Apley Woods


Apley Castle has played a vital part in the history of Shropshire and it has a fascinating and colourful tale to tell. Home to the High Sheriffs of Shropshire, Apley Castle and its owners, the Charlton family, are vividly recalled in Wellington's official Coat of Arms.

Select one of the areas below to find out more about the history of Apley Castle.


  • Apley and the Civil War

    Apley and the Civil War

    Apley was to play a role during the Civil War.

  • Apley Castle

    Apley Castle

    The original Apley Castle still stands today adjacent to the west side of the woods. Built around 1270, the Castle has undergone numerous alterations during its history and was even surrounded by its own moat.

    This Grade 2* listed castle was renovated in 1996 and is now 8 privately owned properties.

  • Apley to the Present

    Apley to the Present

    The site of the Georgian Apley Castle is now marked only by a group of silver birch trees but the gardens laid out to enhance the Mansion are still visible. The woods are being carefully restored by the Friends of Apley Woods in partnership with owners Telford & Wrekin Council and other interested parties.

  • Apley Woods Dovecote

    Apley Woods Dovecote

    Dovecotes in the UK have been in existence since the middle of the 12th Century. Their purpose was to raise pigeons, to provide fresh, luxury meat for tables of the wealthy and the erection of a dovecote was controlled and granted under royal license.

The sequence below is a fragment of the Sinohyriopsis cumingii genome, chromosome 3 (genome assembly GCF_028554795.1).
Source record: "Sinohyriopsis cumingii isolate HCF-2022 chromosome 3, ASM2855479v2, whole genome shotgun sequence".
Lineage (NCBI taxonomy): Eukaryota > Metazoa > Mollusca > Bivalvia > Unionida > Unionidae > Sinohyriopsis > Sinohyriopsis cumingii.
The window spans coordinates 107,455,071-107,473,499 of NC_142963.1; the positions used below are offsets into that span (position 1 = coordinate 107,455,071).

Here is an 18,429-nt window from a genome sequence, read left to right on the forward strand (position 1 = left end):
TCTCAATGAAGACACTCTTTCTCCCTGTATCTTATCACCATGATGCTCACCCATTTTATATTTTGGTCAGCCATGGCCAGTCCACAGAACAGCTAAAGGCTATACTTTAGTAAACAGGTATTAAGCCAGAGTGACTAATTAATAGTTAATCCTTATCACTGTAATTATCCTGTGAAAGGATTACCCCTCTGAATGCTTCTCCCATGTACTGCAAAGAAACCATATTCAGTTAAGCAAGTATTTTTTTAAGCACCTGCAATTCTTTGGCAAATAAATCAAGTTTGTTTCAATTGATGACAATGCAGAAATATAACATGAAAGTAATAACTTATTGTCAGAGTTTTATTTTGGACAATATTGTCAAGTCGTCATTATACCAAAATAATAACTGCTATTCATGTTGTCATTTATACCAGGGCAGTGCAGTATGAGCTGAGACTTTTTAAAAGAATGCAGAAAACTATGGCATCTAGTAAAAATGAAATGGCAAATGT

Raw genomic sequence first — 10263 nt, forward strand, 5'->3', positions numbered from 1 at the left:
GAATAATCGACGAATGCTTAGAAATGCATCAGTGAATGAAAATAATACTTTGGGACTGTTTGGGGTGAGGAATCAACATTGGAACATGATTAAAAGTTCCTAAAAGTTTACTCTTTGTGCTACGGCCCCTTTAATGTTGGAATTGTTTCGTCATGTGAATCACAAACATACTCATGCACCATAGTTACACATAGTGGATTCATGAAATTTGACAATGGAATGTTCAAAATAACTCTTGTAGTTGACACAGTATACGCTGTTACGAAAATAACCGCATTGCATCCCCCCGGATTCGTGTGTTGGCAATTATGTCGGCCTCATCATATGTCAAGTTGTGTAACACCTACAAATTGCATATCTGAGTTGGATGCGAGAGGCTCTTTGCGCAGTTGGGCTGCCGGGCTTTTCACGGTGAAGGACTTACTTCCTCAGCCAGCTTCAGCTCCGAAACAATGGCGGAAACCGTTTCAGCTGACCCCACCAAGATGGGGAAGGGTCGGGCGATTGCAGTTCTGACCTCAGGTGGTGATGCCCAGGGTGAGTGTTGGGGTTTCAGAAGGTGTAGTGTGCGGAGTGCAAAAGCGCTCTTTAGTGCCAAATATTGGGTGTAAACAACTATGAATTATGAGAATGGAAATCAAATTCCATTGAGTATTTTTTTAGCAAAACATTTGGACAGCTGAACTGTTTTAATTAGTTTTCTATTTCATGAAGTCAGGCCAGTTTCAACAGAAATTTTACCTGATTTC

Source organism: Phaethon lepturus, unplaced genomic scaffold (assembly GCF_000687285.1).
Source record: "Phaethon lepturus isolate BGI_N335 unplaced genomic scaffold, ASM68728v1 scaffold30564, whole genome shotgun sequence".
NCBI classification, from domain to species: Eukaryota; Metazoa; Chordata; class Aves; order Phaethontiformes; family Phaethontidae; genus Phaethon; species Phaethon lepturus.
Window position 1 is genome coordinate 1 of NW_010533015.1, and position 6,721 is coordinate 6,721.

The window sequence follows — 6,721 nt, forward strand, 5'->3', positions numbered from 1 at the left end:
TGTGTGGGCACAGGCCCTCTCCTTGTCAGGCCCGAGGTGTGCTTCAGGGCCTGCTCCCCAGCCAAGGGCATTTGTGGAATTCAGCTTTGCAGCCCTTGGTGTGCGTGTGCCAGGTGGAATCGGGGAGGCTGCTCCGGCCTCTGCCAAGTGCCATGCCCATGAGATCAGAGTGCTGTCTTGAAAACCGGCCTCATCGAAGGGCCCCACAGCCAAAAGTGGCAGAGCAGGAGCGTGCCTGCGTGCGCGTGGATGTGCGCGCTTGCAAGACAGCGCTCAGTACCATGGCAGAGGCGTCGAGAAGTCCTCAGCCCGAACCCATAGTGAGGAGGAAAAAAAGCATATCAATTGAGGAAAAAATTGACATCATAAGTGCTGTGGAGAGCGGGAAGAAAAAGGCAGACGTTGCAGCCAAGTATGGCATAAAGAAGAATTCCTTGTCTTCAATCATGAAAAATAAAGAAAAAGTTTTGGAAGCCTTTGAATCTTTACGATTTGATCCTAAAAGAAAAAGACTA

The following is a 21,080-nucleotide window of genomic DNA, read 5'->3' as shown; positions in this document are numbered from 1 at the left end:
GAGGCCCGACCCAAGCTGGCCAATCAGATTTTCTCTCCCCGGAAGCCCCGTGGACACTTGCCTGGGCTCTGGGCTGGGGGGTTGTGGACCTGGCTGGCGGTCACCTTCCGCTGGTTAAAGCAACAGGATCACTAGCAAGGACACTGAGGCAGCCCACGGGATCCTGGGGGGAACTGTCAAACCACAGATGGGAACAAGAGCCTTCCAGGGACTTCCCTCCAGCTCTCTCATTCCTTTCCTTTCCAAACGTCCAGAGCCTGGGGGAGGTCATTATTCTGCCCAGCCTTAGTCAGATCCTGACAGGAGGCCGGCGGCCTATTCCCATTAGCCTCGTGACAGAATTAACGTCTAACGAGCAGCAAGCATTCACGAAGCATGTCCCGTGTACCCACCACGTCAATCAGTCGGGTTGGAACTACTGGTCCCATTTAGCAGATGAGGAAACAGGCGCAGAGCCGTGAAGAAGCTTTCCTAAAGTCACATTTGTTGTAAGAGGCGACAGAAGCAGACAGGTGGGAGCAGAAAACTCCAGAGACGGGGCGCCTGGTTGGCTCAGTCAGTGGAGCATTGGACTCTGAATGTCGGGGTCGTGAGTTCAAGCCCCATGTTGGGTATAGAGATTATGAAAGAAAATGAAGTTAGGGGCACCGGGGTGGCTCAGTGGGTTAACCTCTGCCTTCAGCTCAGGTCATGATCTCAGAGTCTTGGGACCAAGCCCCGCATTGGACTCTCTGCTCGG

There is a misconception that pigeons provided winter food as a change from salted meats but there are records to show that fresh beef, mutton and pork were readily available all year round.

  • The family and its Origin

    The family and its Origin

    The family and the buildings of Apley Estate have played a significant part in the history of England from medieval times.

    The first mention of the Cherleton (Later Charlton) family occurs around 1175 and by 1300 the name was already firmly linked with that of Apley (one of the berewicks of wellington, mentioned in Domesday).

  • The Ice House

    The Ice House

    When King Charles II had cherries, strawberries and ice cream served at a special occasion in April 1667 it caused quite a sensation. An outside ice house which permitted the King to present such delicacies in Spring was soon a feature of many wealthy estates. Exactly when Apley's ice house was built is unknown.

  • The Mansion House

    The Mansion House

    St John Charlton (Francis Charlton's grandson) willed his residuary estate to his son St John on the express condition "that he expands the residue on building a convenient Mansion House, with proper offices and other improvements on the site or near Apley Castle, for the habitation of himself and his family".
    Plans for the new house were approved in October 1791. Costing £4622 and 8 shillings, the contract stipulates "The bricks to be made on the estate. Anything required to be taken from the old house, which at the same time is to be turned into the stables and outhouses."



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